Most people are NOT passionate about their jobs. And there are many many MANY people who put in the hours to make enough money to put food on the table and pay health care for their kids. Yes, the US has become a country of entitlement and "Super size" life style. But I would point out that the Europeans who work far fewer hours are also doing just fine wiht the food, shelter, and health care issue. They just have priorities of a more economic lifestyle and some protected wages.

I resented like hell the implication that I needed to be at my job 60 hrs a week, like a peer. I worked more effectively but she couldn't - much of her time was spent fixing her own mistakes. Yet, the visibility of her "committment" was enough to get her adoration by management. And Paul, you may be an awesome manager/owner, but many of these folks who bought into her "committment" were NOT stupid people.

I love my job - I am committed to the success of my organization but NOT at the expense of my family, my health or my happiness. Does that make me an unattractive employee to you, Paul?

Not everyone will be passionate about their work - certainly most menial laborers aren't - and using your rubric, Paul , you would not want them as an employee. Must be nice to be able to find 100% of your staff willing to sacrifice every thing in their life for your company. You must not hire single parents, either.

I'm not saying anyone is wrong here. I am saying that NO ONE OF US IS RIGHT. Do what you gotta do. But I do think that some jobs are abusive to employees (e.g. those kids in the factories during the industrial age). We're more aware of different types of abuse - mental and social - and we shouldn't be punished for asking for protection from employers who specialize in wholesale misery.

That said, in some economys, you take what you can get. Sometimes the purpose of the government is to protect those who have no voice, who have no choice.

Its all a philosophical perspective. Fortunately at this time, we have the choice (usually.) Me, I made the choice (it was made for me, actually) and I will NEVER go back. There is such a thing as a self perpetuating mythos of "time committment = financial success." Especially in the white collar industry.

that's my two cents (or actually 1.5 cents since as a female I automagically get a pay decrease for the same work as a man...)


paul mitchell said...

It is obvious that I am in the minority in this debate, but BaxtersMum points out some salient points that solidify my side perfectly. Government has already caused this conundrum by limiting work to forty hours a week without overtime pay, forced vacation, in the future, forced employer provided medical services, and the list is endless. It is certainly NOT the purpose of government to ensure the safety of the citizenry at work. And only in our country did everyone have a choice. A very few people persuaded our federal government to remove that choice from us and you see exactly where that ideology has led our country.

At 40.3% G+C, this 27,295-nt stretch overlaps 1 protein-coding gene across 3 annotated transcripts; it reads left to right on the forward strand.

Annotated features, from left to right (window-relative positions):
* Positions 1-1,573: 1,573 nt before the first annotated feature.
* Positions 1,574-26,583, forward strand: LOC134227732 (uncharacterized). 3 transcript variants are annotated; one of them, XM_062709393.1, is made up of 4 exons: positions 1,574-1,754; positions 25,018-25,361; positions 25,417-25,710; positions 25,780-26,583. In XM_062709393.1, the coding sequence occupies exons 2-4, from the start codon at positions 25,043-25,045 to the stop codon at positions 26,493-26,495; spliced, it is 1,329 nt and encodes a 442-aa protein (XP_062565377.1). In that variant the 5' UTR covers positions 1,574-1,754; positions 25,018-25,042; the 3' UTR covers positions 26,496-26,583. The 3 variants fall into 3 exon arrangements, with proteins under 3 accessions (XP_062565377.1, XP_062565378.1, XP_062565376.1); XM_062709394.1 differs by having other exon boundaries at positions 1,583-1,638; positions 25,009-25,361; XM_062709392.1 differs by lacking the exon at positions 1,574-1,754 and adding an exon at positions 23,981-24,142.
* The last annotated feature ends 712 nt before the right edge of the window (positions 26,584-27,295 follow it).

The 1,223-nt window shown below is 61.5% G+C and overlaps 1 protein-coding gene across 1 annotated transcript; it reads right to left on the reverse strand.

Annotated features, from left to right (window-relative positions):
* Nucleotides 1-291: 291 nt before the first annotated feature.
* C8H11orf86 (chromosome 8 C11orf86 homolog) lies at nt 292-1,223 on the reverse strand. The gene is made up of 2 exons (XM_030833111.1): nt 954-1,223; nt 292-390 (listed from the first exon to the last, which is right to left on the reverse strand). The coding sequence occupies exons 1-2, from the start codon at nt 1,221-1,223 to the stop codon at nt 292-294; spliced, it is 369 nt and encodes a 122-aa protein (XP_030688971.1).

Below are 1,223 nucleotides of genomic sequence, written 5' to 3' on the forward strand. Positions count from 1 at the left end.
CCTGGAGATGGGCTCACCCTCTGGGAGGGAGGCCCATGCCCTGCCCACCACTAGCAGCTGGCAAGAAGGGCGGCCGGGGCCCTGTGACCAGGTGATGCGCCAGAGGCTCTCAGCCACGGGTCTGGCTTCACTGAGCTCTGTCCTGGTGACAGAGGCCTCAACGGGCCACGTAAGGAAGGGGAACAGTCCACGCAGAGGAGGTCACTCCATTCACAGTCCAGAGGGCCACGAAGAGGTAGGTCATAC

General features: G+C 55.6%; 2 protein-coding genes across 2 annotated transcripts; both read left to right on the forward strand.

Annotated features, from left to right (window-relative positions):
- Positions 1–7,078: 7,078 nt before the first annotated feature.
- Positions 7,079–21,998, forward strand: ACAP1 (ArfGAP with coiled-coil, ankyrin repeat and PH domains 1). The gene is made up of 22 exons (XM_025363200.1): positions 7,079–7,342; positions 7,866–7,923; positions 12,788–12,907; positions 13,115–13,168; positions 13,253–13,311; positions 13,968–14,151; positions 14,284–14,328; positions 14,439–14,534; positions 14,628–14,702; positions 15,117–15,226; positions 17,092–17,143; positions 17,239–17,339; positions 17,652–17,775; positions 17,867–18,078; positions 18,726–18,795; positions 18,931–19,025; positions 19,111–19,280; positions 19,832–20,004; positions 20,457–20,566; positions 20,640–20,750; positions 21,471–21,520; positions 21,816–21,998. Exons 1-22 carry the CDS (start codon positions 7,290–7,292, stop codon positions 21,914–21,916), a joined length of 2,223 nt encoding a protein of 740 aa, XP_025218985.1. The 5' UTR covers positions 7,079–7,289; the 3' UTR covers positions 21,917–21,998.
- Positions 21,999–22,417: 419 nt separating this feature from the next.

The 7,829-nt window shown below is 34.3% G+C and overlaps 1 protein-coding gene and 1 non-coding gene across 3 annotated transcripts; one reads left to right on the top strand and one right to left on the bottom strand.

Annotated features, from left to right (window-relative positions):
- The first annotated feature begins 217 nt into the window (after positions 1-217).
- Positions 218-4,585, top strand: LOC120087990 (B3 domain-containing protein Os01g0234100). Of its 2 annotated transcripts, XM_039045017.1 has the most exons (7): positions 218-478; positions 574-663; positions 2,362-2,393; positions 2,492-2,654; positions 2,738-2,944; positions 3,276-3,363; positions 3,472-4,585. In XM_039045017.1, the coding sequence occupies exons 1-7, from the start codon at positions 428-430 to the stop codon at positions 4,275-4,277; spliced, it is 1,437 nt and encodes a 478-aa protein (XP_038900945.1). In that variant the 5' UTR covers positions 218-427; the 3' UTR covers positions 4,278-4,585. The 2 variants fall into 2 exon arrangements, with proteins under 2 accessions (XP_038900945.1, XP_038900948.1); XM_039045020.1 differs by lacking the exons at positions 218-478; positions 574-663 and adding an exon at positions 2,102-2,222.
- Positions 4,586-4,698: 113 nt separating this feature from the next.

By the way, as a percentage, architects lost more jobs than any other industry in the government caused debacle. With the doubling down by the government on labor issues since January 2007, look for even more serious repercussions. Maybe we can absorb the three years of wage increases to the least of our employees (that made everyone's salary making more than minimum wage worth much less), but it will probably be 2015 before that happens.

This spring, watch as building material costs escalate because of the reduced production caused by the very policies instituted by the fed in the last three years. Lumber alone shall increase in cost by 30%. Squat and watch.

By the way, construction is only ten percent of our economy and pretty much all that is being built right now is government buildings. And have all of your medical projects been put on hold? Wonder why?

Mile High Pixie said...

While I've appreciated the generally civil tone of this discussion, I'm stepping in as moderator of this blog. I don't think any of us are going convince anyone else of the rightness of our positions. I'll be doing another post on the various philosophies that one finds regarding the nature of work and effort in the field of architecture--they are at least as varied as the comments we've had here.

And to answer Paul's question (which is a good one): yes, we've seen a great slowdown in medical construction due to various factors, including but not limited to:
-many hospitals invested their money in bonds, and when the bond market went to crap, they had no money with which to build.
-non-profit and community-owned hospitals can pass tax or bond initiatives, and when the taxpayers vote down such an initiative, the facility cannot afford to build (or to build just yet)
-some facilities are waiting to see what the health care bill will become so that they know what to plan and build for, both in terms of services line/patient population changes and in terms of the funding for those improvements.
Note: those who are choosing to build now are finding good labor prices and even better service. Folks are dying to work and keep their employees and families above water.

Again, I appreciate the thoughtful comments here, but I don't think anyone is going to change anyone's mind here. We can all find statistics and information on each side to support our point of view that refutes the other. Many thanks to al for making this an interesting topic.

Chris said...

Really fun topic to debate MHP. Love the blog and think it's really cool that we work together (in the same industry) but all have such unique and varying viewpoints. It goes to show ya that designers are as diverse in opinion as they are in their practice.

Robin said...

One thing I noticed about Paul's breakdown of time in a week is that he's counting total hours in a day, not waking hours. For me personally, I need to count my available working time in terms of waking hours of the day. I NEED 8-9 hours of sleep every night. That's almost 60 hours a week of sleep which leaves another 108 hours for work, play, eating, family, etc. If you work 40-50, that's about half of your time devoted to one thing with everything else being split between the other half. Makes sense to me if you can do it and be happy with your life, that's what really matters to me.

paul mitchell said...
This comment has been removed by a blog administrator.